Breakthrough for Tomorrow's TV

December 28, 1991

Close on the heels of the Japanese introduction of regular high-definition television broadcasting, a group of American engineers has demonstrated a superior system. The General Instruments Corp. team, led by Korean-born MIT graduate Woo Paik, has delivered the first installment on a system promised a year ago, just as many observers were writing off American hopes of catching up in the race to develop the television system for the next century.

To be sure, there is much still to be done. General Instruments, a maker of cable TV and satellite transmission equipment trying to protect its customer base, has not yet brought out a marketable product. But its late entry into the high-definition TV wars pushed other, more well-established competitors in the direction it wanted to go, toward digital transmission, and its video compression techniques will help preserve precious real estate in the broadcast spectrum.

Such success ensures that the costly analog system inaugurated in Japan, with its heavy use of the broadcast spectrum and its $30,000 TV sets, will be a milestone leading nowhere. Digital is clearly the way to go, even if another company triumphs.

Japanese electronics giants have joined several American projects to develop high-definition television, and those masters of the universe of consumer desires will still have major roles to play in the TV systems of the future. Japanese firms have long been the leaders in production of high-quality picture tubes as well as in the memory chips any truly digital system must have. Their American partners bring expertise in processor chips, an expertise critical for a digital broadcasting system whose receivers will need the power of small supercomputers to handle the signals.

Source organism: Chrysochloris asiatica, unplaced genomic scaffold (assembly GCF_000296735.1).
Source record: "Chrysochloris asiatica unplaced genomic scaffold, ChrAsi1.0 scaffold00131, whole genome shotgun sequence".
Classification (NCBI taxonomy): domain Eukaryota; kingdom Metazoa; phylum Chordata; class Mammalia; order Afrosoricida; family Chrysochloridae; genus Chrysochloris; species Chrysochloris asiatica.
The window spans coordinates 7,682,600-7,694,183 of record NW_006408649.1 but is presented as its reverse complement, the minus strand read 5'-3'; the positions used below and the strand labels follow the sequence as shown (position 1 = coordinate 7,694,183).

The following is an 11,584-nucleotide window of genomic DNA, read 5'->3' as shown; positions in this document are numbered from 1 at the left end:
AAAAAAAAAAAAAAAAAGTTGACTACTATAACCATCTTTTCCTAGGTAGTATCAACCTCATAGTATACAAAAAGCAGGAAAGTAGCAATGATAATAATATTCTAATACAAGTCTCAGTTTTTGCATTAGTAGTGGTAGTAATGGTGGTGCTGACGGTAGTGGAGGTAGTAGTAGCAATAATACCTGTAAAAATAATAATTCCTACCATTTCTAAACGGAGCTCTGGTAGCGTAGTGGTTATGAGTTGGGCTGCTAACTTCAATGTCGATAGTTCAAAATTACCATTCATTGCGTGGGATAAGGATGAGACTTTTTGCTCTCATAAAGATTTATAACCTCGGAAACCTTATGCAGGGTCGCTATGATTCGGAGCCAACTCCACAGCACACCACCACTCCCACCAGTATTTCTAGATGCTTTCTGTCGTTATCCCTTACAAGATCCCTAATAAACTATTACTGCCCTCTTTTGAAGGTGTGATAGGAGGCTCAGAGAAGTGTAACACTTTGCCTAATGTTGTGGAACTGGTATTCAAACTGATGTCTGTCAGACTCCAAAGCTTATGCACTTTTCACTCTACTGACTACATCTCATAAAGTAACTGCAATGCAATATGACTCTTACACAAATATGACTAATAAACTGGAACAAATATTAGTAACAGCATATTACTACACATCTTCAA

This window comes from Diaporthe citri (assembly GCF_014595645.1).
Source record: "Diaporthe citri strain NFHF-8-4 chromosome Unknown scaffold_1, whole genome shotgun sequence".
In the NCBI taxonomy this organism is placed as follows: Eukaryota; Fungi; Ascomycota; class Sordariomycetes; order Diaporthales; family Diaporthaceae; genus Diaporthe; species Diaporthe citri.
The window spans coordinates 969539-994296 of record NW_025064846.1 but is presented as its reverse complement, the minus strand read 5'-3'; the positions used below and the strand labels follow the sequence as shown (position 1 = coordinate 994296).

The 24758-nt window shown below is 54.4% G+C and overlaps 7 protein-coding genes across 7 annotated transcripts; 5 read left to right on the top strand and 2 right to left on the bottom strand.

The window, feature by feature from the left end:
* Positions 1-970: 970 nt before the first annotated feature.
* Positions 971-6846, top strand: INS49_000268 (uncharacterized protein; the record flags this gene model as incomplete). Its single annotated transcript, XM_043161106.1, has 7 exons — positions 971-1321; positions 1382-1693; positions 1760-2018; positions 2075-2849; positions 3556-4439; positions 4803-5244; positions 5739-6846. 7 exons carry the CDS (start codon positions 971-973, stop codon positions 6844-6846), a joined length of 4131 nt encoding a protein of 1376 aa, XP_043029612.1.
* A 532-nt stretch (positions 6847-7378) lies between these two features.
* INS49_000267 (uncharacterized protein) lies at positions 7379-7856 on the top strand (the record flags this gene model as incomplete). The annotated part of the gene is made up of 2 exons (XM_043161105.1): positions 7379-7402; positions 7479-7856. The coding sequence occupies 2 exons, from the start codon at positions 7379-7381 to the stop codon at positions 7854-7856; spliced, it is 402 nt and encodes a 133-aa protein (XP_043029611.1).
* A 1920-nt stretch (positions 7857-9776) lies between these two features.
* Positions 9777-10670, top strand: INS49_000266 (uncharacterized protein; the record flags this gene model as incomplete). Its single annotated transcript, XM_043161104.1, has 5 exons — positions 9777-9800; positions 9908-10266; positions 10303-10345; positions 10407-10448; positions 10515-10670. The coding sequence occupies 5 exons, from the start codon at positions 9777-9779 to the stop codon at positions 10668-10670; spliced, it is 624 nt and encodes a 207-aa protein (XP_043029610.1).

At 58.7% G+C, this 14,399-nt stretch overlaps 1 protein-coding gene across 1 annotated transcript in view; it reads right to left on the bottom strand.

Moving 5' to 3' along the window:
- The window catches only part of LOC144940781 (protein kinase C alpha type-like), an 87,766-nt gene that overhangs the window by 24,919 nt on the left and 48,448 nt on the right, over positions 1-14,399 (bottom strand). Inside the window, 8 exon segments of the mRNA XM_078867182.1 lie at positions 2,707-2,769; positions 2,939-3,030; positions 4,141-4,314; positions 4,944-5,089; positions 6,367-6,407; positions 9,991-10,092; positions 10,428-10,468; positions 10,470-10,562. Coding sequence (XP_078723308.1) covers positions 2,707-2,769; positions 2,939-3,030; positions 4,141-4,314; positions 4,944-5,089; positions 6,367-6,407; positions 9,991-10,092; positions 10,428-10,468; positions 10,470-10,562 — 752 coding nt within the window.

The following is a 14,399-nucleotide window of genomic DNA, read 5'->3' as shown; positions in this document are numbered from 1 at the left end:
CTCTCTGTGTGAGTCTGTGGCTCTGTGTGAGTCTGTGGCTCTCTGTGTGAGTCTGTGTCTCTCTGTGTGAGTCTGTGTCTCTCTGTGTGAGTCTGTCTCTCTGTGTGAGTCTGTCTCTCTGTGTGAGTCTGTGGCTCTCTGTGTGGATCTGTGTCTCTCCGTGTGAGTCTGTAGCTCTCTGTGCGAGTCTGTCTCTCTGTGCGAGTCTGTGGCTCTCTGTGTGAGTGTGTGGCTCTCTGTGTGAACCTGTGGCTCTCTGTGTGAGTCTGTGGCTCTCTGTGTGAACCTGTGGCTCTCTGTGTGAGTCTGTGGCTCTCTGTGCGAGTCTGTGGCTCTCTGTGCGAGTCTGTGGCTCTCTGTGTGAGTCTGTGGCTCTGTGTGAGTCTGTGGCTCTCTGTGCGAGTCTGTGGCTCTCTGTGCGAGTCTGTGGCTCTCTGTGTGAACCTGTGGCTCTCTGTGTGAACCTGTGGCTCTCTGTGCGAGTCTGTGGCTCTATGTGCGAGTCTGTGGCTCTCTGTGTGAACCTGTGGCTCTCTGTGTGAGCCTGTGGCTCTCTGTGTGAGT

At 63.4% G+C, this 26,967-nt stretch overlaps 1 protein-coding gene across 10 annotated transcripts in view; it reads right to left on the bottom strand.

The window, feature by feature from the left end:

So what we have here is a demonstration yet again that the race is far from over. The products that will revolutionize the consumer lifestyles of tomorrow are still out there, waiting to be developed. Americans, whose innovations in automobiles, road-building, air travel, communications and, yes, consumer electronics have changed lifestyles all over the globe, should know that giving up is not in the vocabulary of winners.

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